Rachel Maddow speaks with Bernie Sanders during MSNBC's “First in the South Democratic Candidates Forum” Friday in Rock Hill, S.C.
An energized and confident Bernie Sanders argued Friday night that his economic message would resonate south of the Mason-Dixon Line, "because the issues that impact the people of South Carolina, the South and all over America are the same issues that impact the people of Vermont — and that is that the middle class of our country is disappearing."
Sanders made his case during a friendly, 27-minute exchange with MSNBC's Rachel Maddow onstage at Winthrop University's Byrnes Auditorium in Rock Hill, S.C. Billed as the "First in the South Democratic Forum," the event bore little resemblance to the food fights that have characterized the three Republican presidential debates. Rather, Maddow interviewed the three Democratic candidates — former Maryland governor Martin O'Malley, Sanders and former secretary of state Hillary Clinton — sequentially, posing cerebral, policy-focused questions.
Sanders, who has struggled to gain traction in South Carolina, had a lot to prove. Maddow noted that just 8 percent of the state's African American voters supported his candidacy, according to the latest Winthrop Poll, leading her to question whether a senator who represented an overwhelmingly white state could "carry the flag" for black South Carolinians.
"I believe I can," Sanders said. "If you check out my record, you'll find that there are very few members of the Congress who have a stronger record on civil rights than Bernie Sanders has."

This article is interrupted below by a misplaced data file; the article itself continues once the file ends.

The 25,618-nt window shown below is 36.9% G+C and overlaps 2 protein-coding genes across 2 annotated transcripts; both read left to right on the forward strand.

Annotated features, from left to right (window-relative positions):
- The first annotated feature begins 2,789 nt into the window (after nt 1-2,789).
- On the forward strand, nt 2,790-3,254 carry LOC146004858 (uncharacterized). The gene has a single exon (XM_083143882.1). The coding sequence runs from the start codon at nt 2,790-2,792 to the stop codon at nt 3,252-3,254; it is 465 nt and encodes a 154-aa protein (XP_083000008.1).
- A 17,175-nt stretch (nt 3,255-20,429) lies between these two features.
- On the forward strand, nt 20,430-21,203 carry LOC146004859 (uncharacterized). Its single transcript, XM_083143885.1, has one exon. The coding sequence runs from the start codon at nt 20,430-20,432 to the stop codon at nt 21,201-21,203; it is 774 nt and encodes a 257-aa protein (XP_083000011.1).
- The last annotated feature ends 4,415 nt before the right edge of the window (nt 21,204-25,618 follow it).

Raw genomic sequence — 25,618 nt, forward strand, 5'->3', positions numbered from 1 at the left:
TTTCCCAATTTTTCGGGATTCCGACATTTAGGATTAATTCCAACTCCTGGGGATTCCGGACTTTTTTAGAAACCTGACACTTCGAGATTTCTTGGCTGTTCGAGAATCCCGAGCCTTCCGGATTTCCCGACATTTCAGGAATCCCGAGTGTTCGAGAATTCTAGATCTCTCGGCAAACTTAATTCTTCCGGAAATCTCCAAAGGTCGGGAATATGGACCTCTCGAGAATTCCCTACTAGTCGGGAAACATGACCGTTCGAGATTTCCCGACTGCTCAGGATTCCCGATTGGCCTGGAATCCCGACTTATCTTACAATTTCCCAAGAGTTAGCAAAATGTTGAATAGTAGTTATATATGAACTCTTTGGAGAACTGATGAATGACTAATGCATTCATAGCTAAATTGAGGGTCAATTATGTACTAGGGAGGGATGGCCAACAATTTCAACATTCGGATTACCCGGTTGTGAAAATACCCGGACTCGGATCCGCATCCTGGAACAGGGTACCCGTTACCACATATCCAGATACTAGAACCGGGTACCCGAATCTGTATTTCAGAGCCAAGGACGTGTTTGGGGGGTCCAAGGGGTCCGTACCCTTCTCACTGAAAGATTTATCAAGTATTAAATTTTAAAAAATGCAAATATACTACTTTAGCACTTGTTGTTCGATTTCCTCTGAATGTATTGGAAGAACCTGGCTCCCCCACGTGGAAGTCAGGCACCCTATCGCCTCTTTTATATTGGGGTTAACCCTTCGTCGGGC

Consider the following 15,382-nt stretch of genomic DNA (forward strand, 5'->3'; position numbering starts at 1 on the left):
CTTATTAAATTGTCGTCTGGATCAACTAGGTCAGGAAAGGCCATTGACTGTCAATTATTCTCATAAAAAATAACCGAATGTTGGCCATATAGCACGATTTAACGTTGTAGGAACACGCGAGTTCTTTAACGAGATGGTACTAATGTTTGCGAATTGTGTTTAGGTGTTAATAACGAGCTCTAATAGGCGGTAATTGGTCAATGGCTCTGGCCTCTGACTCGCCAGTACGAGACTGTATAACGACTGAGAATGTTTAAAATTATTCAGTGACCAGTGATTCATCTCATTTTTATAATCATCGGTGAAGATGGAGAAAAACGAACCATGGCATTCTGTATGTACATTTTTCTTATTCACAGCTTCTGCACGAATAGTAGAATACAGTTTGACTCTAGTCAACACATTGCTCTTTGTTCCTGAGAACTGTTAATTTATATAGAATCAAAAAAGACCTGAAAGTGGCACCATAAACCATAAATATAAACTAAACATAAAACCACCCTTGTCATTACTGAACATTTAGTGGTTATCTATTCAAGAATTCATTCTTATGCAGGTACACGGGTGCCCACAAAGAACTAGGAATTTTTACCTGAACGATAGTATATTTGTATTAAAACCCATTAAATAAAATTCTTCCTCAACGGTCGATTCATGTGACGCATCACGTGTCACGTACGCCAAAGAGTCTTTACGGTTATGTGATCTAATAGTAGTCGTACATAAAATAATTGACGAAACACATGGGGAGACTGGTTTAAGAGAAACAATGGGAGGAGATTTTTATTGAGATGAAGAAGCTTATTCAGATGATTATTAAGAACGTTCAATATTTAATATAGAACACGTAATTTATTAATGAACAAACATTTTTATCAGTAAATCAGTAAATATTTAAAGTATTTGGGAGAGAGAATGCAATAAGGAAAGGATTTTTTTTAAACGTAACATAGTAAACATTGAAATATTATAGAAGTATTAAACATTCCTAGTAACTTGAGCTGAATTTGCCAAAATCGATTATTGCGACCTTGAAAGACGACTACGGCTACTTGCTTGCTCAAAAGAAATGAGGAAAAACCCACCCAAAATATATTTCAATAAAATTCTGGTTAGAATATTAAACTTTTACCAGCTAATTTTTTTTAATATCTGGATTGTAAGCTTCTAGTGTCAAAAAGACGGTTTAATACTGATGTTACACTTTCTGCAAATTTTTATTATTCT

An MSNBC set outside Winthrop College's Byrne Auditorium
But the Vermont independent said he wasn't just focused on southern blacks.
"I'm going to go out and talk to white working class Americans and say, 'Why do you keep voting against your own best interest?'" he said. "Why are you voting for people who are going to deny you health care? They're going to send your jobs to China. They're not going to raise the minimum wage."
Sanders continued to critique Clinton's record and took several shots at the national news media, but he reserved his toughest remarks for Republicans, who he accused of pushing voter-suppression laws in South Carolina and elsewhere because "they're afraid of a fair election."
"What Republicans are doing is so un-American, it is so outrageous that it is literally beyond belief," he said. "They are political cowards, and if they can't face a free election, they should get another job."
Friday’s forum failed to attract the attention lavished upon conventional debates this season, but it still featured many of the trappings. Dignitaries such as Rev. Jesse Jackson, Sr., Congressman Jim Clyburn (D-S.C.) and Democratic National Committee chair Debbie Wasserman Schultz alighted upon a spin room after the event to opine on the night’s proceedings. And dozens of enthusiastic supporters of the various candidates mobbed a set outside Byrnes Auditorium, from which MSNBC’s Chris Matthews broadcast “Hardball” before the forum began.
As Matthews interviewed Sanders campaign manager Jeff Weaver and surrogates for the Clinton and O’Malley campaigns, West Virginia resident Ellen Friend stood nearby with a life-size cardboard cutout of Clinton.
“We drove over 200 miles to be here tonight,” the Clinton loyalist said. “We just did it for the hoot.”
James Arel, a bearded lapidary from nearby Fort Mill, came equipped with a black Sanders T-shirt he’d recently purchased online.
“I’m a socialist,” he explained when asked why he supported Sanders.
Ellen Friend holds a cardboard cutout of Hillary Clinton outside the Rock Hill forum
The MSNBC event came just hours after President Barack Obama announced his rejection of the proposed Keystone XL pipeline, providing an opportunity for Sanders to highlight his long-running opposition to the project.